East London & Essex – Cycling & Football

We started our second day of cycling and football from the City of London near Liverpool Street Station. Travelling east, we set off along Super Highway CS2. It was very quiet on a cold Saturday morning. This cycling highway is not entirely totally segregated mainly due to the street markets enroute. Vehicles require access to their roadside stalls. The cleaners were out in force preparing for the new day.

Soon, we were navigating our way into the Queen Elizabeth Olympic Park. The main London Stadium is now home to West Ham United as well as a multi use facility for athletics and concerts. I’m not convinced that West Ham have benefitted from the move away from their iconic Boleyn Ground in terms of atmosphere. They certainly have financially. This modern stadium controversially costs a fraction of Tottenham’s £1 billion new home at White Hart Lane.

The legacy of the London 2012 Olympic Games has established a comprehensive cycle network around the park and surrounding areas. So it was not long before we arrived in Brisbane Road, long time home of Leyton Orient. Like many old grounds, this has undergone many improvements, especially the addition of residential blocks on each corner of the stadium. I have a great memory here back in 1980 when a Larry May goal ensured that Leicester City would be promoted back to the old Division One as Champions of Division Two.

The actual cycling wasn’t that inspiring as we threaded across Essex. We skirted Wanstead Flats as biking is not allowed on the trails there. Redbridge, Dagenham, Ilford, Romford, Hornchurch and Upminster all passed by in a blur of urban sprawl. The so called bicycle paths were not worth the money spent on white paint. Much of the time was taken up cycling on pavements. Yet we did manage to visit Dagenham and Redbridge FC. They were in the 92 in 2015-6, but sadly do not seem to be heading back there sometime soon.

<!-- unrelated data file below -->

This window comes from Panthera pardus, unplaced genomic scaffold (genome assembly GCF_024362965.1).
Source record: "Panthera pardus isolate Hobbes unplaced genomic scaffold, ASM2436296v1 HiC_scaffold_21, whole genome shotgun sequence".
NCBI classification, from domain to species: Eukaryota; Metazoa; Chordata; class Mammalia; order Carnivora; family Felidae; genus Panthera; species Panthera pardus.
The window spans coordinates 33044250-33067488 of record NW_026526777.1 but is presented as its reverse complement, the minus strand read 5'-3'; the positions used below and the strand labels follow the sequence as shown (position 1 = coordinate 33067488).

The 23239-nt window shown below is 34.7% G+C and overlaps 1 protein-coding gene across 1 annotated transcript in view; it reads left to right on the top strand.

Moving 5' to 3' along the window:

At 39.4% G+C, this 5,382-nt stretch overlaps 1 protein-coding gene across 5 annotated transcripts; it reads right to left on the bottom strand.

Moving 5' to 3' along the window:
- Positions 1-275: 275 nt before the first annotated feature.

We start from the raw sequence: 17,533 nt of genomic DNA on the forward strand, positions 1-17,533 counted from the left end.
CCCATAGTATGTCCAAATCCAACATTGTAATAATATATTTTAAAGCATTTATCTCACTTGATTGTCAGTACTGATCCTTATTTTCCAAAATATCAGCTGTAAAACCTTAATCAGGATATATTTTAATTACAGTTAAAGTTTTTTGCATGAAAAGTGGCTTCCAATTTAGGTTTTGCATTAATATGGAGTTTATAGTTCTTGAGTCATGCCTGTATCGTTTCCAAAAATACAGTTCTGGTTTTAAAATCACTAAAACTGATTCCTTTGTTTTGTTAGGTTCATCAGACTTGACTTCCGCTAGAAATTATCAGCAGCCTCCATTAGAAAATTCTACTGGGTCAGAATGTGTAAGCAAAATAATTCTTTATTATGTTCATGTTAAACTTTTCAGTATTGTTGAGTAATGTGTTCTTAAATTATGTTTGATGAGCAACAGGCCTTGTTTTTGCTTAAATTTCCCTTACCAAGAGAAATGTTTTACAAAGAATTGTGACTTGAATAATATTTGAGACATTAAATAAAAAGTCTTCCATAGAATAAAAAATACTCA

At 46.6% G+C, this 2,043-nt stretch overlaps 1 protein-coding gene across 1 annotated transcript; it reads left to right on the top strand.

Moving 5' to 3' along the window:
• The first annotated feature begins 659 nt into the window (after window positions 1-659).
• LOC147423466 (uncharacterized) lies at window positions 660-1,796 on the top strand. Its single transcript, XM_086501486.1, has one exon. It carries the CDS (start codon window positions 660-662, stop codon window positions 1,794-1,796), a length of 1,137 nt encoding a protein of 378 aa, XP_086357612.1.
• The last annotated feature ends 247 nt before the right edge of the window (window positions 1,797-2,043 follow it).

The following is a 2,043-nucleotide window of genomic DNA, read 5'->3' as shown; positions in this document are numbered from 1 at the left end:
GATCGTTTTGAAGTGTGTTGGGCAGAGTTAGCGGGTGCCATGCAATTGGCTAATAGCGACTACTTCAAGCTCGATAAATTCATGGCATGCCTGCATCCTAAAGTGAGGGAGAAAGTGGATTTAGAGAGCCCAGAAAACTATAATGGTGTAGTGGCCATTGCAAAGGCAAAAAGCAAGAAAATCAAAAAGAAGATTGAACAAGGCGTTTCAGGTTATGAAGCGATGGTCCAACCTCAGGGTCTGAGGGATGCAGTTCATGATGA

The only bit of ‘rural’ Essex towards Basildon was blighted by heavy traffic on fast B roads. Also, is it compulsory in this part of the country to drive 4x4s with personalised number plates? The younger males seem hell bent on driving souped up, noisy uncontrollable cars. At least the police chased one who nearly cleaned up Jenny and gave him a stern lecture. We finally caught up with NCN13 which led into NCN16 to Pitsea. Unfortunately, we were both drenched by this time from the icy rain and hail showers. So we caught the train to Southend. It’s a shame as the route along the coast looked very appealing. Yet we’re not purists.

In Southend, we relaxed in the afternoon sun at the Royal Hotel overlooking the pier and attractions. The Shrimpers were playing their final game of the season against Sunderland. It was a 5.30pm kick off, so we waited until half time before visiting Roots Hall. Many Sunderland fans were leaving as they were losing 1-0. Very odd. As it turned out, Southend won 2-1 and escaped relegation. Sunderland were already guaranteed a play off spot.

I think that we cycled just over 40 miles from London this day. Not bad considering the poor cycling infrastructure in Essex. Four more grounds were ticked off the 2015-6 list. 84 to go.

 

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